Don't believe the hype: breast cancer doesn't discriminate. The American Cancer Society estimates that in 2009 about 1,910 new cases of invasive breast cancer will be diagnosed among men in the United States. After an early diagnosis, actor Richard Roundtree, better known as the world's beloved Shaft, thought he might become a statistic before he became proactive in his treatment. Fast forward 16 years later and you'll find the Hollywood vet quite vocal about his breast cancer survival story as he encourages others to pay attention to their health. On October 11, Roundtree will costar in TV One's "Komen Breast Cancer Special" to help raise awareness about this deadly disease. Here, the acting legend shares his story with ESSENCE.com.
I was diagnosed with breast cancer in 1993. I'm blessed because I'm somewhat of a hypochondriac, and while I was taking a shower in Costa Rica I felt this lump. I knew it wasn't ordinary, so I finished work about a week later and had my doctor check it out. He said it's nothing to worry about but let me stick a needle in it anyway. Three days later I received the we-need-to-talk call that immediately sent up red flags for me like crazy. When he sat me down and told me I had cancer so many things went through my mind but the first was, "Wait, did he just say I had breast cancer? That word scared the beejeezus out of me! I couldn't relate and I thought he was questioning my manhood because women die from this, not men. How could I possibly have that? But I soon learned that this disease is not gender-based. And then I thought about my family. I had young kids. What's going to happen to them? This was not supposed to be part of the script.
The realization that a lot of women who have breast cancer leave here was frightening and sharing it with my then wife—all I could think was, how was she going to react? Thank God she was very stoic and said we'll get through this. My second thing was, I knew somebody I could talk to that had some very special connections and that was my dad, who was a minister. I called him up and told him what the deal was and all he said was, "Let the doctors do what they have to do but it's handled; we got this." My dad is no longer with us but he had a direct connect to the Big Guy upstairs and I knew I was going to be all right.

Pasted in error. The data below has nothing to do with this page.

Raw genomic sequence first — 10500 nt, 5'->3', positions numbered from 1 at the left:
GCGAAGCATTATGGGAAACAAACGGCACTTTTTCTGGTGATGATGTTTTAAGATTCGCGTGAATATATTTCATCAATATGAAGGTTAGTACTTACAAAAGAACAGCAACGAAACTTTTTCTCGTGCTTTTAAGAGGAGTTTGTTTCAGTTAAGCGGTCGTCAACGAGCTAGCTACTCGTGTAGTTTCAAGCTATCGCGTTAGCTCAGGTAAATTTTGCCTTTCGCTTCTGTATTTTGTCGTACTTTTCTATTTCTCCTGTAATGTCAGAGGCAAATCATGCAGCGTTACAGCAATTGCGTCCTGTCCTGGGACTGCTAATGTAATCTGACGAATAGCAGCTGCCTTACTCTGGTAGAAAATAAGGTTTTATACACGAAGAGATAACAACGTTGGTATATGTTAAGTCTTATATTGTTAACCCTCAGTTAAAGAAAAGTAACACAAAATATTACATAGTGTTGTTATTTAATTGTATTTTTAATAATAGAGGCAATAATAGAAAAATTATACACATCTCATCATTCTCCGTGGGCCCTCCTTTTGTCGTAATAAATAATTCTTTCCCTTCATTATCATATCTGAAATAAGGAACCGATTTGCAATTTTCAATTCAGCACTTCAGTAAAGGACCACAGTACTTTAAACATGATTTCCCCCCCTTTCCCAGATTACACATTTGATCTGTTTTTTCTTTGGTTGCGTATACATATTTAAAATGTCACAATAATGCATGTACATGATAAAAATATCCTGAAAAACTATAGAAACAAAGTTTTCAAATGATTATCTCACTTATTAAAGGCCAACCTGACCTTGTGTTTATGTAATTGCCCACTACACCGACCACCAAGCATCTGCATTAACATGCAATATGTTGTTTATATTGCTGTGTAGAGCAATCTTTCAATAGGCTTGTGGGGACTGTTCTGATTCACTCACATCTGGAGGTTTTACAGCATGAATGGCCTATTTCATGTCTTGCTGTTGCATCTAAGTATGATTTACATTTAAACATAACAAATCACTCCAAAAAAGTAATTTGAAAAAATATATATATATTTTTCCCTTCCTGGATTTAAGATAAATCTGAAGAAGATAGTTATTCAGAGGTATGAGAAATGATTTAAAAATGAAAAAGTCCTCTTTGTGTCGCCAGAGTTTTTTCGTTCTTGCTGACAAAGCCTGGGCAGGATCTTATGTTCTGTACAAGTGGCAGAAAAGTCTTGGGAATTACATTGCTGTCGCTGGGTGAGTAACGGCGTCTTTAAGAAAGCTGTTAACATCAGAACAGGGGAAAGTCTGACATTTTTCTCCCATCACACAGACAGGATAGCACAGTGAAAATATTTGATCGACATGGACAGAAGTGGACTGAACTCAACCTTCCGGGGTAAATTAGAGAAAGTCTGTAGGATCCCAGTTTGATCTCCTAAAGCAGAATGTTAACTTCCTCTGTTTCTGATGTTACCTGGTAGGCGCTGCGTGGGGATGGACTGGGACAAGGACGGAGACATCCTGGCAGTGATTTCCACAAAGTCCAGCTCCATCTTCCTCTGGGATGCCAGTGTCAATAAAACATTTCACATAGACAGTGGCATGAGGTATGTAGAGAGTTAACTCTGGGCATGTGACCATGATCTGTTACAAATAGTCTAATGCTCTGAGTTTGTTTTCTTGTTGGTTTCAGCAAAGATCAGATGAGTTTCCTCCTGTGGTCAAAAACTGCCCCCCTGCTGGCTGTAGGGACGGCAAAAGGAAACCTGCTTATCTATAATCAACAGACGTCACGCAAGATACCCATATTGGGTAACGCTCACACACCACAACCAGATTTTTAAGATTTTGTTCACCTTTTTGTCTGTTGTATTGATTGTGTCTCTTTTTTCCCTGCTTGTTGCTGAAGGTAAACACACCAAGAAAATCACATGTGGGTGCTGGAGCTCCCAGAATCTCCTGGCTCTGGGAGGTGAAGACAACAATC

Ironically, my only trepidation was sharing my condition with anyone in Hollywood because the industry doesn't like sick people. I was never concerned about telling any of my male friends, but the industry, yes, so I never let on and I never told anyone until I was cancer-free and a five-year survivor. But, man, you talk about tap dancing—I perfected it even when I was filming "Dr. Quinn, Medicine Woman." I played a bare knuckle fighter and they wanted me to do the scene shirtless. Well, my mastectomy left me with a permanent scar that runs from where my left nipple used to be to way back underneath my armpit, and it ain't pretty. I also had a questionable lymph node removed. Of course, I convinced them that it was too cold for me to go shirtless and they agreed to put me in a T-shirt. I got by that time but I did a lot of tap dancing to hide my illness.
The funny thing is you never really get used to having a scar. I'm cognizant of it but it's not like I'm parading around public swimming pools, but if it necessitates me taking off my shirt it's pretty daunting to have to deal with. Luckily I'm not called on to do love scenes—those days are pretty much behind me (laughs), but it's the truth. If I'm dating a young lady, I'm very upfront about it because I don't know how you tap dance around that.
One of the things I stress in my speeches is to get more than one diagnosis. There are at least 1100 to 1500 men who die every year from breast cancer. Although that number is far less than women who die from the disease, it's still pretty high, so I stay on my daughters about health issues and what's going on with their bodies because of my personal history. I stay on top of my diet and exercise as much as I can—it's no joke and everyone should.
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